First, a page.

Journal of Surface Engineered Materials and Advanced Technology
Vol.04 No.06(2014), Article ID:50298,5 pages

A Study of Surface Modification of Poly(lactic-co-glycolic) Acid Using Argon Ion Irradiation

Ananta Raj Adhikari1*, Buddhi Prasanga Tilakaratne1, Dharshana Wijesundera1, Wei-Kan Chu1,2

1Texas Center for Superconductivity, University of Houston, Houston, USA

2Department of Physics, University of Houston, Houston, USA

Email: *

Copyright © 2014 by authors and Scientific Research Publishing Inc.

This work is licensed under the Creative Commons Attribution International License (CC BY).

Received 24 July 2014; revised 26 August 2014; accepted 16 September 2014


The effect of Argon ion irradiation to the surface properties of poly(lactic-co-glycolic) acid (PLGA) was studied. A beam of 170 keV Argon ions was implanted at different fluencies (1 × 1012, 1 × 1013, 1 × 1014, and 1 × 1015 ions/cm2). X-ray photoelectron spectroscopy (XPS) was used to analyze the evolution of the bonding microstructure of PLGA due to irradiation. Surface morphology was monitored using atomic force microscopy (AFM). AFM analysis shows that film roughness increased to maximum at the dose of 1 × 1014 ions/cm2 where the formations of hillocks were also detected. Hydrophilicity of PLGA is important for their applications in biomedicine such as bioscaffolds. Hydrophilicity was monitored using water contact angle measurements for both unmodified and ion-modified PLGA. It was observed that hydrophilicity of PLGA changes with the ion irradiation. This demonstrates that ion irradiation can be an alternative approach to control hydrophilicity of PLGA. PLGA scaffolds modified with ion irradiation could therefore be more suitable for the biomedical applications.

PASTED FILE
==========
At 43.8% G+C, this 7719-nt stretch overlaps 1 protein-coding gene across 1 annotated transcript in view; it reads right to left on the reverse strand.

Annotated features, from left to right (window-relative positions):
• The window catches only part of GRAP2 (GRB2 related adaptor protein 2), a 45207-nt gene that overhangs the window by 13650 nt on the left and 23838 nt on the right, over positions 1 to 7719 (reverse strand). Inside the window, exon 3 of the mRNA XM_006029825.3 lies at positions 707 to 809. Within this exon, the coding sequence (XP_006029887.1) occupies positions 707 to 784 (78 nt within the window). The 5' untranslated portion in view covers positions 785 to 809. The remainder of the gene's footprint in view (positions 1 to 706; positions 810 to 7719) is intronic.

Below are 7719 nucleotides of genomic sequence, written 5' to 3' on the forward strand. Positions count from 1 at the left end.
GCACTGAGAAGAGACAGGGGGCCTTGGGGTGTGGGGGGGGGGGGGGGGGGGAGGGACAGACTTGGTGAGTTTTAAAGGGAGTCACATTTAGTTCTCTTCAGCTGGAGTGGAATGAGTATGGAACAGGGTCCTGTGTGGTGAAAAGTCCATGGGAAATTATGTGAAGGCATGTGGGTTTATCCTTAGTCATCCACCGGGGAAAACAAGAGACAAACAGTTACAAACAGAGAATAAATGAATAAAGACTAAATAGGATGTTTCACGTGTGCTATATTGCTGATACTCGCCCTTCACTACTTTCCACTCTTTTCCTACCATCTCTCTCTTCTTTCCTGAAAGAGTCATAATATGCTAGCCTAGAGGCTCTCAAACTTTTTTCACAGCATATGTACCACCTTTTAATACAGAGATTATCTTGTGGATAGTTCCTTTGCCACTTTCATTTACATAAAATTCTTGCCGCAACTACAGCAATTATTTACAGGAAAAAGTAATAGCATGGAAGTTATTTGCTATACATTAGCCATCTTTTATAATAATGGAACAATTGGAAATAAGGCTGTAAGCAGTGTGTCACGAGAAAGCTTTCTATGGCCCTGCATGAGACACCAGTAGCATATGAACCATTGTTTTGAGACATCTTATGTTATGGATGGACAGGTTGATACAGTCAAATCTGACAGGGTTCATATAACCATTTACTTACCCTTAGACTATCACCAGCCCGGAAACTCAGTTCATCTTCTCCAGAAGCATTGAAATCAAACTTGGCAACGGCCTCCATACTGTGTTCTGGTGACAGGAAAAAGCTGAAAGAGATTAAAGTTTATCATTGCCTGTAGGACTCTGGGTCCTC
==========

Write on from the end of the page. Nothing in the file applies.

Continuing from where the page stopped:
Poly(lactic-co-glycolic) Acid Scaffold, Surface Modification, Ion Irradiation

1. Introduction

The advances of science and technology have significantly increased the use of flexible, light weight, and multifunctional materials. Among the many, the use of biopolymers is gaining more and more advantageous due to their natural abundancy, bioresorbability, and biodegradability. These properties are vital to maintain clean and healthy environment by replacing the petro-based polymer that leaves the threatening alarm to the future world. On the other hand, biopolymers with specific thermal, mechanical, chemical, and morphological properties are anticipated to use in various biomedical applications such as tissue engineering. In soft tissue engineering such as a scaffold, the surface properties of the scaffolds should be designed in order to facilitate the cell growth, proliferation, and attachment and finally provide the healthy living tissues. Besides providing a suitable platform for the cell, the degradation behavior of scaffolds is critical to support the growth cells, transfer cells to the tissues, and finally clear the matrix. These biological processes will be determined by the surface properties of scaffolds such as surface roughness, porosity, and surface chemistry.

Poly(lactic-co-glycolic) acid (PLGA) is one of the food and drug association (FDA) approved biopolymers that are biodgradable and bioresorbable [1] [2] . PLGA is insoluble in water. Due to the presence of ester bond it is susceptible to hydrolytically attack and form natural metabolites (lactic and glycolic acids) that are eliminated through the citric acid cycle [3] [4] . The degradation behavior and mechanical property of PLGA are important for their application in biomedicine. This can be controlled by varying the ratio of lactide and glycolide in the polymer chain, the molecular weight, crystallinity, and the glass transition temperature of PLGA [5] [6] . PLGA in its natural forms is not ideal for applications such as scaffold for cell growth [7] . This is due to its low surface energy and high hydrophobicity compared to the natural extracellular matrix (ECM) resulting in its poor affinity for the cells growth and their attachment.